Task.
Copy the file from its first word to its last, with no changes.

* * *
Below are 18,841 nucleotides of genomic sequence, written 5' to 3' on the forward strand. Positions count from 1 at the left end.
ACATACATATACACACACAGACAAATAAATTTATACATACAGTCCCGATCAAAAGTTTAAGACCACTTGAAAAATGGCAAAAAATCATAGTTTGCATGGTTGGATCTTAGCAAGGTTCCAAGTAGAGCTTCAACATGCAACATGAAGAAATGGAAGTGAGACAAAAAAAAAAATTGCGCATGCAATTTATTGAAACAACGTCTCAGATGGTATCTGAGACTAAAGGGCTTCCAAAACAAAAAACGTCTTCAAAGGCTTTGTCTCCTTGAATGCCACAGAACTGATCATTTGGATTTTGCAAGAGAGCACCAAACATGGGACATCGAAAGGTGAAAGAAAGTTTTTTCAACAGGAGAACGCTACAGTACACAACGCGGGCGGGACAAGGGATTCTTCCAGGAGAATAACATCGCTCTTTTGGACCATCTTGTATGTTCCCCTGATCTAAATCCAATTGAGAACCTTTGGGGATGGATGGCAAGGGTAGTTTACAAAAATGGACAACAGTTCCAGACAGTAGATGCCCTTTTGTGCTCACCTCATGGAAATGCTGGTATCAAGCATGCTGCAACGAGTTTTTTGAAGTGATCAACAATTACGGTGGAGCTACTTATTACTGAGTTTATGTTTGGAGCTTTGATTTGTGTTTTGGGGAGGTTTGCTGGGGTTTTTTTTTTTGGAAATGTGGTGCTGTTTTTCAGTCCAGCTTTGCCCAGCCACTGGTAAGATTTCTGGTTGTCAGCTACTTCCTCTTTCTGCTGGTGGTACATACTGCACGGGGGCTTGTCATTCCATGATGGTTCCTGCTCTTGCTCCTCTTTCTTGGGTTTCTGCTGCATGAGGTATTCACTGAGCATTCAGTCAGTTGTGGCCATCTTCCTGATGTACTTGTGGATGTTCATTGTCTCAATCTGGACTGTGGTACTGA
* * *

Below are 18,841 nucleotides of genomic sequence, written 5' to 3' on the forward strand. Positions count from 1 at the left end.
ACATACATATACACACACAGACAAATAAATTTATACATACAGTCCCGATCAAAAGTTTAAGACCACTTGAAAAATGGCAAAAAATCATAGTTTGCATGGTTGGATCTTAGCAAGGTTCCAAGTAGAGCTTCAACATGCAACATGAAGAAATGGAAGTGAGACAAAAAAAAAAATTGCGCATGCAATTTATTGAAACAACGTCTCAGATGGTATCTGAGACTAAAGGGCTTCCAAAACAAAAAACGTCTTCAAAGGCTTTGTCTCCTTGAATGCCACAGAACTGATCATTTGGATTTTGCAAGAGAGCACCAAACATGGGACATCGAAAGGTGAAAGAAAGTTTTTTCAACAGGAGAACGCTACAGTACACAACGCGGGCGGGACAAGGGATTCTTCCAGGAGAATAACATCGCTCTTTTGGACCATCTTGTATGTTCCCCTGATCTAAATCCAATTGAGAACCTTTGGGGATGGATGGCAAGGGTAGTTTACAAAAATGGACAACAGTTCCAGACAGTAGATGCCCTTTTGTGCTCACCTCATGGAAATGCTGGTATCAAGCATGCTGCAACGAGTTTTTTGAAGTGATCAACAATTACGGTGGAGCTACTTATTACTGAGTTTATGTTTGGAGCTTTGATTTGTGTTTTGGGGAGGTTTGCTGGGGTTTTTTTTTTTGGAAATGTGGTGCTGTTTTTCAGTCCAGCTTTGCCCAGCCACTGGTAAGATTTCTGGTTGTCAGCTACTTCCTCTTTCTGCTGGTGGTACATACTGCACGGGGGCTTGTCATTCCATGATGGTTCCTGCTCTTGCTCCTCTTTCTTGGGTTTCTGCTGCATGAGGTATTCACTGAGCATTCAGTCAGTTGTGGCCATCTTCCTGATGTACTTGTGGATGTTCATTGTCTCAATCTGGACTGTGGTACTGA